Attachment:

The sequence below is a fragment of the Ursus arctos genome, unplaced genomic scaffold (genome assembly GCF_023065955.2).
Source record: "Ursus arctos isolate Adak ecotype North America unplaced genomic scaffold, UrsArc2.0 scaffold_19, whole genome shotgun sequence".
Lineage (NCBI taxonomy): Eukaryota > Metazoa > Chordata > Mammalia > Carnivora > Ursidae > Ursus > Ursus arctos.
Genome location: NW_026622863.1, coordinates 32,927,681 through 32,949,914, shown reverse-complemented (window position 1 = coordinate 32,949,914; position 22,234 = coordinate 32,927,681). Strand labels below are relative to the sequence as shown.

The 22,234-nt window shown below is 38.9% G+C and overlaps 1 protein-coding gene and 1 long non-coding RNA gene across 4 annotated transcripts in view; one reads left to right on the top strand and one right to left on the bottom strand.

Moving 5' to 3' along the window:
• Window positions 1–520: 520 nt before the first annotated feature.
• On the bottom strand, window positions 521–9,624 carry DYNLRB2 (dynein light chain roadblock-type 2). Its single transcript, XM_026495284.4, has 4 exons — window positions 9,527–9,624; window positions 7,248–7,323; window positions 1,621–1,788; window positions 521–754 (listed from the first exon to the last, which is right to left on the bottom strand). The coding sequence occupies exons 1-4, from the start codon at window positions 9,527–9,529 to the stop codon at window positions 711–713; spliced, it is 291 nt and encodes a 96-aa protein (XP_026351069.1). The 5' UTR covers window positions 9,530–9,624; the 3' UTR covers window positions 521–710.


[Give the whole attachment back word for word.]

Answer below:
The sequence below is a fragment of the Ursus arctos genome, unplaced genomic scaffold (genome assembly GCF_023065955.2).
Source record: "Ursus arctos isolate Adak ecotype North America unplaced genomic scaffold, UrsArc2.0 scaffold_19, whole genome shotgun sequence".
Lineage (NCBI taxonomy): Eukaryota > Metazoa > Chordata > Mammalia > Carnivora > Ursidae > Ursus > Ursus arctos.
Genome location: NW_026622863.1, coordinates 32,927,681 through 32,949,914, shown reverse-complemented (window position 1 = coordinate 32,949,914; position 22,234 = coordinate 32,927,681). Strand labels below are relative to the sequence as shown.

The 22,234-nt window shown below is 38.9% G+C and overlaps 1 protein-coding gene and 1 long non-coding RNA gene across 4 annotated transcripts in view; one reads left to right on the top strand and one right to left on the bottom strand.

Moving 5' to 3' along the window:
• Window positions 1–520: 520 nt before the first annotated feature.
• On the bottom strand, window positions 521–9,624 carry DYNLRB2 (dynein light chain roadblock-type 2). Its single transcript, XM_026495284.4, has 4 exons — window positions 9,527–9,624; window positions 7,248–7,323; window positions 1,621–1,788; window positions 521–754 (listed from the first exon to the last, which is right to left on the bottom strand). The coding sequence occupies exons 1-4, from the start codon at window positions 9,527–9,529 to the stop codon at window positions 711–713; spliced, it is 291 nt and encodes a 96-aa protein (XP_026351069.1). The 5' UTR covers window positions 9,530–9,624; the 3' UTR covers window positions 521–710.